THE guilt and shame that child sexual assault victims feel can deter them from ever speaking out about the crime, an expert says.
Australia's highest ranking Catholic, Cardinal George Pell was found guilty of child sex offences on Tuesday.
Defence lawyer Robert Richter said in court that Pell's crimes involved a violent act, in that he grabbed two boys by the head before he sexually assaulted them, despite their protests.
Lifeline Central West chief executive officer Stephanie Robinson has extensive experience working with victims of sexual assault in the Central West and she said the crime was an abuse of power and control.
She said many victims feel that they are to blame and this often results in them not speaking up following the crime.
"People can feel ashamed that they let that happen," she said.
Threats and fear are exactly what they [perpetrators] put into children - fear of judgement and fear of not being loved.Lifeline Central West chief executive officer Stephanie Robinson
Ms Robinson said child sexual assault victims were "not equipped to cope with what's happened".
"It's so often that it's a person who was in a relationship of trust and it's a person in a position of power," she said.
Ms Robinson said there are many reasons why victims do not come forward straight after the crime has occurred.
"Threats and fear are exactly what they [perpetrators] put into children - fear of judgement and fear of not being loved," she said.
"It's sometimes not until they're older that they realise what they've been robbed of."
Living in a smaller, regional community can also deter victims from speaking out as the offender might be a well-known or trusted member of society.
READ MORE: Victim reacts to George Pell's conviction
Ms Robinson said while each victim copes differently, the way many see the world after being abused changes forever.
"It can lead to a lot of complex trauma … for a child it shatters their sense of safety," she said.
"While you have hope you can heal, but a lot of people never find that hope."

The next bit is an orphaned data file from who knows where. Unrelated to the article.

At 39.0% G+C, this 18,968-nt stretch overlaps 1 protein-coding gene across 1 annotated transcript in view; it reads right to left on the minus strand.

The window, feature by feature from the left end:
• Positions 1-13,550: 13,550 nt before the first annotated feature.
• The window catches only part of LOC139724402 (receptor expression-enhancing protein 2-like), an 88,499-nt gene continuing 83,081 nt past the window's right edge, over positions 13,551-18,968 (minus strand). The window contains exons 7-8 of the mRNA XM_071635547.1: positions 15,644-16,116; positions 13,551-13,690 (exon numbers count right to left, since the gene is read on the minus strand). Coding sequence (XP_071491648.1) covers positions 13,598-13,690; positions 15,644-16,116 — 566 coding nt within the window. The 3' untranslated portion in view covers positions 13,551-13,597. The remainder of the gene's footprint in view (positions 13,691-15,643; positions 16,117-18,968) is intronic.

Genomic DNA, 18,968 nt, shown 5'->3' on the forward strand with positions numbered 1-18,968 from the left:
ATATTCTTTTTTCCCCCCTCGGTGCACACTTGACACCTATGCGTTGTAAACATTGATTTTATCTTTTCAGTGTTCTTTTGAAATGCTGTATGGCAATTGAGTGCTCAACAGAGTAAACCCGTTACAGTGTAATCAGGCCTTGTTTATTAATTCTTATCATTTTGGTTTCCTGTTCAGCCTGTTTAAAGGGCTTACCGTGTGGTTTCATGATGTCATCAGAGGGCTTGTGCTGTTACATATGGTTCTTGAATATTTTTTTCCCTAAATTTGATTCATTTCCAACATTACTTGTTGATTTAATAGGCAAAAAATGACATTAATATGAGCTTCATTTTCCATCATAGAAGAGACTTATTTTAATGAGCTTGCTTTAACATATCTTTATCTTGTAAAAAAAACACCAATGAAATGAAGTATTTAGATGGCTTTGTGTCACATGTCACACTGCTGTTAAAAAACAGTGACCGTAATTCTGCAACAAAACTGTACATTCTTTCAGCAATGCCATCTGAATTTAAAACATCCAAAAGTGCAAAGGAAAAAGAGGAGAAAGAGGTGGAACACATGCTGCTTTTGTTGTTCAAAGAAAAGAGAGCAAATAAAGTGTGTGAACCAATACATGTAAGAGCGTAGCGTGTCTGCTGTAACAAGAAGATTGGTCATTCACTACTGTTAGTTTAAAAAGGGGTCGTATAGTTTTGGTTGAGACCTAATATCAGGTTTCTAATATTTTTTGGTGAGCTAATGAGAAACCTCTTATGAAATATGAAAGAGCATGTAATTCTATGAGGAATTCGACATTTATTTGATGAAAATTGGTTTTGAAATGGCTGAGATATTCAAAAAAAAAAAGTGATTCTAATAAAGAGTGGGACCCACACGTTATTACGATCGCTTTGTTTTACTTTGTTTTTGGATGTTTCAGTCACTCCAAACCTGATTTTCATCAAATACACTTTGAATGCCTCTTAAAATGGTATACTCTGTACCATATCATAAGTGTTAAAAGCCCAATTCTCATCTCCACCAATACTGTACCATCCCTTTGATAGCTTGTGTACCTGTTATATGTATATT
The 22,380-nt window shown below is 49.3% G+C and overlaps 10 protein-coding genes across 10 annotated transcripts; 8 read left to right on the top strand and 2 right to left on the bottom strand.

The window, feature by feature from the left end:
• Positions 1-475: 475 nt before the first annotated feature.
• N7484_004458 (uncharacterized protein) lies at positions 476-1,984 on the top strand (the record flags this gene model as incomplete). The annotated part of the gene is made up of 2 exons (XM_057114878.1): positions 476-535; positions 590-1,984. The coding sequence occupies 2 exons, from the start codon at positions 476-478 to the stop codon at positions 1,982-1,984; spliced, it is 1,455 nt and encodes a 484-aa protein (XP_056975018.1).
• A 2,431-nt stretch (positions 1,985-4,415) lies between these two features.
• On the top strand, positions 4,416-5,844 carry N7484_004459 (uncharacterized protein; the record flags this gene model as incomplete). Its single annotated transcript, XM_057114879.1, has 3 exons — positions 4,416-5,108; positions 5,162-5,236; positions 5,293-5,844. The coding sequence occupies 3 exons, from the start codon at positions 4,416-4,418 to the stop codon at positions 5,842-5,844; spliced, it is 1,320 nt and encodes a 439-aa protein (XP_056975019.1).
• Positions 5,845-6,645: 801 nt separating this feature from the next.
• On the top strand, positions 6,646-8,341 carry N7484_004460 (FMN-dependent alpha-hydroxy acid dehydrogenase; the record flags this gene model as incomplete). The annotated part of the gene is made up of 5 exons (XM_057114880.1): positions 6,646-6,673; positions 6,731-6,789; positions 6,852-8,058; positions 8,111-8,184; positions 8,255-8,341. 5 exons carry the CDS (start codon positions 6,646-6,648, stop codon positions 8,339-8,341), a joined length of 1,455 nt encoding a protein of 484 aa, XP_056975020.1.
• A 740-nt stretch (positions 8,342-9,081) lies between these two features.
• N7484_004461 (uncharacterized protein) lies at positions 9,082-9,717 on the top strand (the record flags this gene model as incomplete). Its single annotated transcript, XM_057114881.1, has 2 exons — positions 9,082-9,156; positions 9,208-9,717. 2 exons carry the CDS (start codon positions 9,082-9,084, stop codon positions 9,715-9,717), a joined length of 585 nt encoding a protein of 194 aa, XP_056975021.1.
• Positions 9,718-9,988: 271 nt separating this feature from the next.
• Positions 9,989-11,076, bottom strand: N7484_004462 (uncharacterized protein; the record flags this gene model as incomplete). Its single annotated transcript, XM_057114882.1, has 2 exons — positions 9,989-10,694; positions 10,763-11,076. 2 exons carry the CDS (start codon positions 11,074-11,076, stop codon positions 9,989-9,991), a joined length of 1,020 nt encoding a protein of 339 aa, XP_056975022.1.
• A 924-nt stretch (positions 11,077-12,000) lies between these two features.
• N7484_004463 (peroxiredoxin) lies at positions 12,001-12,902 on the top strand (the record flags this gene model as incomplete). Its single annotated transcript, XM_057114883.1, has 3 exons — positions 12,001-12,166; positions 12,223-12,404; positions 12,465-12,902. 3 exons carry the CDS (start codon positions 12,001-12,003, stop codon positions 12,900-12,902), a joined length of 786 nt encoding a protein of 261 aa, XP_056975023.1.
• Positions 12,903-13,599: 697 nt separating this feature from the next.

It's so often that it's a person who was in a relationship of trust and it's a person in a position of power.Lifeline Central West chief executive officer Stephanie Robinson
Ms Robinson had a message for any victims who may not have come forward with their experiences.
"So often they haven't brought the subject up because they haven't wanted to hurt their loved ones," she said.
She encouraged people to support victims and to ensure they were not coping on their own.
READ MORE: The case for and against George Pell
"My number one thing would be to believe them and listen without judgement," she said.
"Place the blame where it belongs, the only person at fault is the offender.
"Let them lead the next steps, whether that's reporting it to police or disclosing to other loved ones."
- For help in a crisis call Lifeline on 13 11 14.
What does the Catholic Church have to say?
Meanwhile, Catholic Diocese of Bathurst's Bishop Michael McKenna who works across most of the Central West has chosen not to make any public comment on the Pell case until the appeal process was concluded.
He did, however, refer Australian Community Media to a statement released by the Australian Catholic Bishops Conference president Archbishop Mark Coleridge.
"The news of Cardinal George Pell’s conviction on historical child sexual abuse charges has shocked many across Australia and around the world, including the Catholic Bishops of Australia," he said.
The news of Cardinal George Pell’s conviction on historical child sexual abuse charges has shocked many across Australia and around the world, including the Catholic Bishops of Australia.Australian Catholic Bishops Conference president Archbishop Mark Coleridge
"The Bishops agree that everyone should be equal under the law, and we respect the Australian legal system.
"The same legal system that delivered the verdict will consider the appeal that the Cardinal’s legal team has lodged.
"Our hope, at all times, is that through this process, justice will be served.
"In the meantime, we pray for all those who have been abused and their loved ones, and we commit ourselves anew to doing everything possible to ensure that the Church is a safe place for all, especially the young and the vulnerable."